January, 2007
The study focuses on methane generation from effluent waste. Methane generated can be used as a source of green energy for household purposes as an alternative to other renewable and non-renewable energy sources; and also, to keep the environment clean by minimizing the greenhouse effect.

Sewage (Effluent waste) management is a serious problem in Kenya causing pollution in the air, land, and water bodies. With the help of advanced technology, these effluents can be treated anaerobically resulting in the production of biogas which can generate energy. In Kenya anaerobic digestion has been used for the treatment of sewage in major towns including the Dandora sewerage treatment plant (DSTP) in Nairobi. Dandora sewerage treatment plant is one of the largest such treatment plants in Kenya due to the high population in Nairobi County, urbanization, and the huge amount of waste generation both in solid and liquid forms.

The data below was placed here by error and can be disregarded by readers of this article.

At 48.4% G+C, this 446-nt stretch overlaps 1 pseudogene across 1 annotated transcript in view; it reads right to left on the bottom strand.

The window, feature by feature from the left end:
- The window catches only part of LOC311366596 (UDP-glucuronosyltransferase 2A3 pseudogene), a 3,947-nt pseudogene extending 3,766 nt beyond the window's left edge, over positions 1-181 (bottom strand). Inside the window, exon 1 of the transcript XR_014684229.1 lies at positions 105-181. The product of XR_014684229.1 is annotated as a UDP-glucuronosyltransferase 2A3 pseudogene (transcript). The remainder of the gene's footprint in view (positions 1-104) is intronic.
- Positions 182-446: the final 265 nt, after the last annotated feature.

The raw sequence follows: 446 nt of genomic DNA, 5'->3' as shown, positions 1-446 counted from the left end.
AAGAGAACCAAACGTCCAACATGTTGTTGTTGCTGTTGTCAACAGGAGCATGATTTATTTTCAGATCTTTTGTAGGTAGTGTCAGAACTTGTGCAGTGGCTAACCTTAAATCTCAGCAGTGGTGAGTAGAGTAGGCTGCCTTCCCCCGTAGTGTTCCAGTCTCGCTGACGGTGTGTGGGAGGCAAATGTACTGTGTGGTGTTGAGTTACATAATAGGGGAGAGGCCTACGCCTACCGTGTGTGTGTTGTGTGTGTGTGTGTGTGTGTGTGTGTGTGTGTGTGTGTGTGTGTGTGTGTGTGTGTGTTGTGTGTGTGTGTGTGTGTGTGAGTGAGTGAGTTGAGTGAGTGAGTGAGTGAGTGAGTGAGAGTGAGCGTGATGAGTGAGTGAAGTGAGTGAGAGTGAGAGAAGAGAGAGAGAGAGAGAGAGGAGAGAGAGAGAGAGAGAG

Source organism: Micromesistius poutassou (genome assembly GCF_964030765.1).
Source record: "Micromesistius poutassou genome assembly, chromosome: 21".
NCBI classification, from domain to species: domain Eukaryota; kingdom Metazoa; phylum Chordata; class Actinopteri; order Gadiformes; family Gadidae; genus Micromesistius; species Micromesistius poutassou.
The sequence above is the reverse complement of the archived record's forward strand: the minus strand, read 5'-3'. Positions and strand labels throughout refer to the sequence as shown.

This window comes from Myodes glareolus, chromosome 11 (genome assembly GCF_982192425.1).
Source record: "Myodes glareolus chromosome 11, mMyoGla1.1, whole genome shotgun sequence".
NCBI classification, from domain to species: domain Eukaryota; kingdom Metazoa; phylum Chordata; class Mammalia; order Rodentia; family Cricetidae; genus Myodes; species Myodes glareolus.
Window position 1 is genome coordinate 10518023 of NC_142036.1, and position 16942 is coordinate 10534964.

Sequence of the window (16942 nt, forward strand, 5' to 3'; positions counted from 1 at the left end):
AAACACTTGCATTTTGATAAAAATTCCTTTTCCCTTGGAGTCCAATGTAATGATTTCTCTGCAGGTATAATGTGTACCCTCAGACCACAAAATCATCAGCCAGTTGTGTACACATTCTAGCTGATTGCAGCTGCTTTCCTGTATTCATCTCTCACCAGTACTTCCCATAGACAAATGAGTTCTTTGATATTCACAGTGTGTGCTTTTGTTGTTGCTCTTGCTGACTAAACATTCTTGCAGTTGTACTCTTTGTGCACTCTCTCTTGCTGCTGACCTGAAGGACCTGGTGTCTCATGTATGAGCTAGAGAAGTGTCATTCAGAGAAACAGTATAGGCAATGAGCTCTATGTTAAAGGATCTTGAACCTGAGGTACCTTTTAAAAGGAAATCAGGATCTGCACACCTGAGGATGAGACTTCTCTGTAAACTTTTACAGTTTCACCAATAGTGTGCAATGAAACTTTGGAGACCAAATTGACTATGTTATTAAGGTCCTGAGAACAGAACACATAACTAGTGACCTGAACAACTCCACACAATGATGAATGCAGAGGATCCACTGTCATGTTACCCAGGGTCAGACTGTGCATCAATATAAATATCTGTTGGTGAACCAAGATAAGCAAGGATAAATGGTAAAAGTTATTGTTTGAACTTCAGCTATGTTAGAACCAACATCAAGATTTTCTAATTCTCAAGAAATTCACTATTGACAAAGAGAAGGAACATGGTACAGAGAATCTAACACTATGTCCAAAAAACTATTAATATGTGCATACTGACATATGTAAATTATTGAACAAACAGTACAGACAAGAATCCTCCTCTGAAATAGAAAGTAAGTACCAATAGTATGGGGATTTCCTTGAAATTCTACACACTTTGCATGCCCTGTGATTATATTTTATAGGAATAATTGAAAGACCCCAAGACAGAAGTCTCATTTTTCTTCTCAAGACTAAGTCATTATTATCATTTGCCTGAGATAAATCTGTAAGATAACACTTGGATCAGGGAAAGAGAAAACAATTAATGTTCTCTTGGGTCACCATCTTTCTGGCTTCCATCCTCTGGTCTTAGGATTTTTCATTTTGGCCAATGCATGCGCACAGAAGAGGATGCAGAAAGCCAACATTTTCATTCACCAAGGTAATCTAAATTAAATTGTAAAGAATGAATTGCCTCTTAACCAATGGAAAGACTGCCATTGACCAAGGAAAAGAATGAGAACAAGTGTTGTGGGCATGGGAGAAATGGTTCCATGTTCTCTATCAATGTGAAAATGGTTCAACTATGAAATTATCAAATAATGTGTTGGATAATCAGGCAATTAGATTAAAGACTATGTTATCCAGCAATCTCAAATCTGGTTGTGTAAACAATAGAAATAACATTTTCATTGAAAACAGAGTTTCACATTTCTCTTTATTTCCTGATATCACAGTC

As of last year, the total average industrial and domestic effluent waste inflow at the Dandora sewerage treatment plant was 140,000m3/day, this amount is increasing progressively with the increasing population growth. By 2025 this amount may increase to approximately 250,000m3/day (Gebbie, 2013). This rapid increase in the average effluent inflow at Dandora is directly proportional to the increases in biogas production. Methane in biogas is a major atmospheric pollutant and it’s estimated that its global warming potential (GWP) is 21 times more than that of carbon dioxide (CO2). Biogas produced at this treatment plant is currently unquantified and released uncaptured into the atmosphere, thus increasing the potential for air pollution and global warming. Therefore, this study intends to determine the potential of the production of methane gas that can then be used as renewable energy at the community level for lighting and cooking.
Main Objective
To minimize the effects of methane pollution on the environment as a result of anaerobic processes at the Dandora Wastewater Treatment Plant.